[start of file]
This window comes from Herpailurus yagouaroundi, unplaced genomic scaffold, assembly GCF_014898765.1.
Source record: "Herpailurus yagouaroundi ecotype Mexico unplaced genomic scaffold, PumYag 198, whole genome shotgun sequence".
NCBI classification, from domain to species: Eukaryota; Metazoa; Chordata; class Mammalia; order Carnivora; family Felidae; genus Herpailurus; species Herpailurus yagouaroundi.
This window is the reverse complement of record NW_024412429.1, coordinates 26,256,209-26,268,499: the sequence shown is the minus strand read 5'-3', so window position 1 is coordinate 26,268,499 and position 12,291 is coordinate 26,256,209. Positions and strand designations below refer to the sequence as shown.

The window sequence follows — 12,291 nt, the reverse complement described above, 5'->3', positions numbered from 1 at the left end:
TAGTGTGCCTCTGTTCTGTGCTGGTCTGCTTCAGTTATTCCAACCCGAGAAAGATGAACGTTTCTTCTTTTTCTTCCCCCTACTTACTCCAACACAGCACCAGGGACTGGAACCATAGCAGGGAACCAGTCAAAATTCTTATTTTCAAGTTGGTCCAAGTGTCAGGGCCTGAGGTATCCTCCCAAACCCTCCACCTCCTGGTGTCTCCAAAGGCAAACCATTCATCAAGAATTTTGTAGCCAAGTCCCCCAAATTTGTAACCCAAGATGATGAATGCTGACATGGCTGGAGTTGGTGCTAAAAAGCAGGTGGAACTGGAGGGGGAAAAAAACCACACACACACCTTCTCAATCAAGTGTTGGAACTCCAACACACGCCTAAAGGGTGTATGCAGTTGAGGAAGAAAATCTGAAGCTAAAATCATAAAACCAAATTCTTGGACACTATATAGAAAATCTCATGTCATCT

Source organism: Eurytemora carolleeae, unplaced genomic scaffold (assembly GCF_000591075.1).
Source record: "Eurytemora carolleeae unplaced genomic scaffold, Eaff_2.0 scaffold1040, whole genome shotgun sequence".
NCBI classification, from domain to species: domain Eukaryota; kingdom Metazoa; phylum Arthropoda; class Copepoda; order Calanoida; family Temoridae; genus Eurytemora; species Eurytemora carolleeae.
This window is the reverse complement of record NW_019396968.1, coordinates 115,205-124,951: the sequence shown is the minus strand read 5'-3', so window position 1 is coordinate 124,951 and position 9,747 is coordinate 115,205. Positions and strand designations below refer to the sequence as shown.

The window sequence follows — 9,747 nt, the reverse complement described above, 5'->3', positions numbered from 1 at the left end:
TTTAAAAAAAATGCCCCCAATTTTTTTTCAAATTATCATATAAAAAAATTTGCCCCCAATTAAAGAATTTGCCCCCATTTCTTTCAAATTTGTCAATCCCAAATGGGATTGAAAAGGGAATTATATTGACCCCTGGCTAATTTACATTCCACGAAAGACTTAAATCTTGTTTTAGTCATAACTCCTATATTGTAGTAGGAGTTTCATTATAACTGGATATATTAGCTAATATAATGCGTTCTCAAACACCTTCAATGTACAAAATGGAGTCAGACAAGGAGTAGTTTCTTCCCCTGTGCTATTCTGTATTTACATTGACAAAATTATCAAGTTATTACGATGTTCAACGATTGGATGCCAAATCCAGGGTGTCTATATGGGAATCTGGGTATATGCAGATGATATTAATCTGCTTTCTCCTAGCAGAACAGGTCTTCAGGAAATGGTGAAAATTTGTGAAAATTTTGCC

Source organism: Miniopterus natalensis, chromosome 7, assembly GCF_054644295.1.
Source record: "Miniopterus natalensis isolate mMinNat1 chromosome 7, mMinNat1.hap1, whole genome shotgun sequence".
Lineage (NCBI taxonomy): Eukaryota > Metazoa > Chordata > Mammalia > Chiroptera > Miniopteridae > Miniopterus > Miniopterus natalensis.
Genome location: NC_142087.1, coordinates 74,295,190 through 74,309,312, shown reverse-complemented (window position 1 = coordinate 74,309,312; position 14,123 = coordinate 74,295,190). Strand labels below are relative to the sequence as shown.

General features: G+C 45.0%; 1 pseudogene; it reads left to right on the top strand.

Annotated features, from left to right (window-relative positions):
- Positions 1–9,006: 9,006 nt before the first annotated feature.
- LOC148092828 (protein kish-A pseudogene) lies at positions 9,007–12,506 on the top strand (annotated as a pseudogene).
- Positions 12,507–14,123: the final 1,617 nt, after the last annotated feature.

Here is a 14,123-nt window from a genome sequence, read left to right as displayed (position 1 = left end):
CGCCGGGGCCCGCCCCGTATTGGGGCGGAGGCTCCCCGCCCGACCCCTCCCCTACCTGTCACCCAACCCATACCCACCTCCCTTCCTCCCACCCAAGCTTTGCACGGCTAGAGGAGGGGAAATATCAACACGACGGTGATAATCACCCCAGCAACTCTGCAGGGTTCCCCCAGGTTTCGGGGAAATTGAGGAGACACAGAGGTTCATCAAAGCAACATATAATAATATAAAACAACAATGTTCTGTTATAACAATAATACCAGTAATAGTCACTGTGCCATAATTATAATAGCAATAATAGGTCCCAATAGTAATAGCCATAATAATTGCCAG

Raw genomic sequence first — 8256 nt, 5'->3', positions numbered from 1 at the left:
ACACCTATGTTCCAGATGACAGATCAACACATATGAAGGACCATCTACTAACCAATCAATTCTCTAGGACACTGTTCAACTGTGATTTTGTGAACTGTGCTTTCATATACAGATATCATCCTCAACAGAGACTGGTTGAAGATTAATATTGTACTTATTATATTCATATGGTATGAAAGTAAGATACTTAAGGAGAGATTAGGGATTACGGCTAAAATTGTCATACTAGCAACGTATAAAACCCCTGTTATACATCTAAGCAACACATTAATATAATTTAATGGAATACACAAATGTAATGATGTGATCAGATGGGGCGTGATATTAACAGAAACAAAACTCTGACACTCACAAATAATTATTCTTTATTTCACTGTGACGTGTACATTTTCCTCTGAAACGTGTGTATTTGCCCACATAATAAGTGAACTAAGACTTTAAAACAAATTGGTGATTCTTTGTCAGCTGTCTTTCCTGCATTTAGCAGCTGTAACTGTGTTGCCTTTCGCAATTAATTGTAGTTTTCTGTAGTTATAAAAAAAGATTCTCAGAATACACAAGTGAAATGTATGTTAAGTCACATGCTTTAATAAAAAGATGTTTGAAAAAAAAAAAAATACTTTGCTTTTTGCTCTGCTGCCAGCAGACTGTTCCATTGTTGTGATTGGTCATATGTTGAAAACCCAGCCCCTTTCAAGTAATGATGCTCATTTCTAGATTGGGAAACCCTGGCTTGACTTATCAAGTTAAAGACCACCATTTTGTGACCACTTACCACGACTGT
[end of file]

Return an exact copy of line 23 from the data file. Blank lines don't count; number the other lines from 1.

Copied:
CGCCGGGGCCCGCCCCGTATTGGGGCGGAGGCTCCCCGCCCGACCCCTCCCCTACCTGTCACCCAACCCATACCCACCTCCCTTCCTCCCACCCAAGCTTTGCACGGCTAGAGGAGGGGAAATATCAACACGACGGTGATAATCACCCCAGCAACTCTGCAGGGTTCCCCCAGGTTTCGGGGAAATTGAGGAGACACAGAGGTTCATCAAAGCAACATATAATAATATAAAACAACAATGTTCTGTTATAACAATAATACCAGTAATAGTCACTGTGCCATAATTATAATAGCAATAATAGGTCCCAATAGTAATAGCCATAATAATTGCCAG